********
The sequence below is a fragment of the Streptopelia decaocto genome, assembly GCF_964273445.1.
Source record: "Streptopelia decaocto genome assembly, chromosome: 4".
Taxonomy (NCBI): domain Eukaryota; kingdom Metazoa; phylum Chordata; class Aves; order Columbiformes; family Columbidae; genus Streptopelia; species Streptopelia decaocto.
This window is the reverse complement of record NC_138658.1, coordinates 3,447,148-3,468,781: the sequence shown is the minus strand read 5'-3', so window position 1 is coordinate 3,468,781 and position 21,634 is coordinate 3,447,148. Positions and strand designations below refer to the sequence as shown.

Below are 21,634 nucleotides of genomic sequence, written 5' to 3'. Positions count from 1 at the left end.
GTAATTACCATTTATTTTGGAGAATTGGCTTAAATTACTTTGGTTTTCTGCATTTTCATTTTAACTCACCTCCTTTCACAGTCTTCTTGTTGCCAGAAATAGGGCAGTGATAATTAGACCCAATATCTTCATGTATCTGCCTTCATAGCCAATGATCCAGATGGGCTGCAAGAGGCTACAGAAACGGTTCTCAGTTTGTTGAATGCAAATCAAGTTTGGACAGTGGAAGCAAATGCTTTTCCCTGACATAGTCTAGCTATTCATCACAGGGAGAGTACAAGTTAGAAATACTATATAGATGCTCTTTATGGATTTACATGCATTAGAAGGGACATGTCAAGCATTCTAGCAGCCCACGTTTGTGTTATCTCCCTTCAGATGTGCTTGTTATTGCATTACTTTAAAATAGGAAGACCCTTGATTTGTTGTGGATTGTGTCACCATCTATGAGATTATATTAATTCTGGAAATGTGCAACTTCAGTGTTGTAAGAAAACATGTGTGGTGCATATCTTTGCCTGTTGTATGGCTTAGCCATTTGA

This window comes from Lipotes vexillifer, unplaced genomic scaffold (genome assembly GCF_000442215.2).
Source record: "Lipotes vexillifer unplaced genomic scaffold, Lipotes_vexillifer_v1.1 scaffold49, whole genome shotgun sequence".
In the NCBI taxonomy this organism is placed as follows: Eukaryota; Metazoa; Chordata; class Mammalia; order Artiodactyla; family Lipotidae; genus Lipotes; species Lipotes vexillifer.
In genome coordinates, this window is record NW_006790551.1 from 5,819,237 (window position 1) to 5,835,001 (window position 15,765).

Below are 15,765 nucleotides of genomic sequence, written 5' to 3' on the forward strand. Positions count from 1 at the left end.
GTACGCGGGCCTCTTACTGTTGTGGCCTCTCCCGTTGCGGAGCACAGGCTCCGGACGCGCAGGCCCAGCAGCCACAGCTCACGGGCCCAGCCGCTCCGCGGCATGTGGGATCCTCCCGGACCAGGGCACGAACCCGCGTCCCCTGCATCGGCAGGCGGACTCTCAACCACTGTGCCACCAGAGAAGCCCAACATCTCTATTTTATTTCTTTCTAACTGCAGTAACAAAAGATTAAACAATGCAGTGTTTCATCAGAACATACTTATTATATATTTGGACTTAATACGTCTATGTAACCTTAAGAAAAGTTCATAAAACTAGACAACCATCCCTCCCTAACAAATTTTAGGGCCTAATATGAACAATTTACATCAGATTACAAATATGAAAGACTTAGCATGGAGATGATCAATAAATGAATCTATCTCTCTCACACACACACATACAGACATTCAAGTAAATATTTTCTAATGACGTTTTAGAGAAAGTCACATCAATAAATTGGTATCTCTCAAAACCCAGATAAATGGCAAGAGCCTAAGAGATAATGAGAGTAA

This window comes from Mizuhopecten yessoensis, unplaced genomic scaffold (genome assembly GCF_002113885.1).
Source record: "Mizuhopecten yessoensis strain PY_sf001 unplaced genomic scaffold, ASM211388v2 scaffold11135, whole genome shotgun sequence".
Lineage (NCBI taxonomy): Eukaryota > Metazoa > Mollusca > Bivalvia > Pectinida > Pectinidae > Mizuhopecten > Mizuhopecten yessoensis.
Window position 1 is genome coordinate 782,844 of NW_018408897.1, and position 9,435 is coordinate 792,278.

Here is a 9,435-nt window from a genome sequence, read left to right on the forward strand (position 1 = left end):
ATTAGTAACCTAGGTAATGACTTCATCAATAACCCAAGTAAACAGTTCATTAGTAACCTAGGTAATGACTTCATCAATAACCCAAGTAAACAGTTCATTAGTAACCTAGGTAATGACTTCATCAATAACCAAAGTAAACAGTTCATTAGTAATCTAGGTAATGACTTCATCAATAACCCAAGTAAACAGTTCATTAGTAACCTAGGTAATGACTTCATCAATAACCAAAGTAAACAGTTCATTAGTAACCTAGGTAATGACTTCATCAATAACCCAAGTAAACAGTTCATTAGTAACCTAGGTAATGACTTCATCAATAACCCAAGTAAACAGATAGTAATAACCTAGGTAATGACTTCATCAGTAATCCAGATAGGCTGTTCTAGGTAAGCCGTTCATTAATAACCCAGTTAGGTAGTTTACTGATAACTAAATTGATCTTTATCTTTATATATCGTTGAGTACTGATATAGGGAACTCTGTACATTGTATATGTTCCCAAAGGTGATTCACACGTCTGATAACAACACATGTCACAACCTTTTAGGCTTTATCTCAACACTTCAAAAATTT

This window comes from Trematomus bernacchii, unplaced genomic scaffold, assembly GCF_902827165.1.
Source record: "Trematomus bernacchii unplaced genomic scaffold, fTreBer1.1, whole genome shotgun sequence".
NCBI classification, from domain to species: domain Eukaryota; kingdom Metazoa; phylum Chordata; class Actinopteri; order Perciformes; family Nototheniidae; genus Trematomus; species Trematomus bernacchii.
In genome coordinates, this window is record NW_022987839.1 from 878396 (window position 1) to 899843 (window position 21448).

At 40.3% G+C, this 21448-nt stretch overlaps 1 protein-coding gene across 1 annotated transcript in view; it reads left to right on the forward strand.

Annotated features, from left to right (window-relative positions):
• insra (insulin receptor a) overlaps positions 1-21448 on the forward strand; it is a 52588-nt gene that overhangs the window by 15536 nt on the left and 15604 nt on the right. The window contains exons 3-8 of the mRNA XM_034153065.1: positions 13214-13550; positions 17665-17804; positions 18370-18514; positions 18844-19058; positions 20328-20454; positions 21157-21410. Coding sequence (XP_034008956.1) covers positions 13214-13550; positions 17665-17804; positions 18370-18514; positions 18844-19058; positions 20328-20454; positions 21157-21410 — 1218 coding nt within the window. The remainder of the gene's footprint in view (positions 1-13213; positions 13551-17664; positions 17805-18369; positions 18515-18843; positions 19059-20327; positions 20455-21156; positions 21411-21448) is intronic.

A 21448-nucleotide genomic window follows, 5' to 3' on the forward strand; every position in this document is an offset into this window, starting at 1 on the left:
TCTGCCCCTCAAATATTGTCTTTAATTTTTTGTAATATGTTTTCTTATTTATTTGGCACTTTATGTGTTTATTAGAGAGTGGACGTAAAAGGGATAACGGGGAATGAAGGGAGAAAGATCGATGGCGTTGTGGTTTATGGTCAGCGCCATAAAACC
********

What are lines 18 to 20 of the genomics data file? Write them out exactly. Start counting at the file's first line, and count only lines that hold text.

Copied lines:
ATTAGTAACCTAGGTAATGACTTCATCAATAACCCAAGTAAACAGTTCATTAGTAACCTAGGTAATGACTTCATCAATAACCCAAGTAAACAGTTCATTAGTAACCTAGGTAATGACTTCATCAATAACCAAAGTAAACAGTTCATTAGTAATCTAGGTAATGACTTCATCAATAACCCAAGTAAACAGTTCATTAGTAACCTAGGTAATGACTTCATCAATAACCAAAGTAAACAGTTCATTAGTAACCTAGGTAATGACTTCATCAATAACCCAAGTAAACAGTTCATTAGTAACCTAGGTAATGACTTCATCAATAACCCAAGTAAACAGATAGTAATAACCTAGGTAATGACTTCATCAGTAATCCAGATAGGCTGTTCTAGGTAAGCCGTTCATTAATAACCCAGTTAGGTAGTTTACTGATAACTAAATTGATCTTTATCTTTATATATCGTTGAGTACTGATATAGGGAACTCTGTACATTGTATATGTTCCCAAAGGTGATTCACACGTCTGATAACAACACATGTCACAACCTTTTAGGCTTTATCTCAACACTTCAAAAATTT

This window comes from Trematomus bernacchii, unplaced genomic scaffold, assembly GCF_902827165.1.
Source record: "Trematomus bernacchii unplaced genomic scaffold, fTreBer1.1, whole genome shotgun sequence".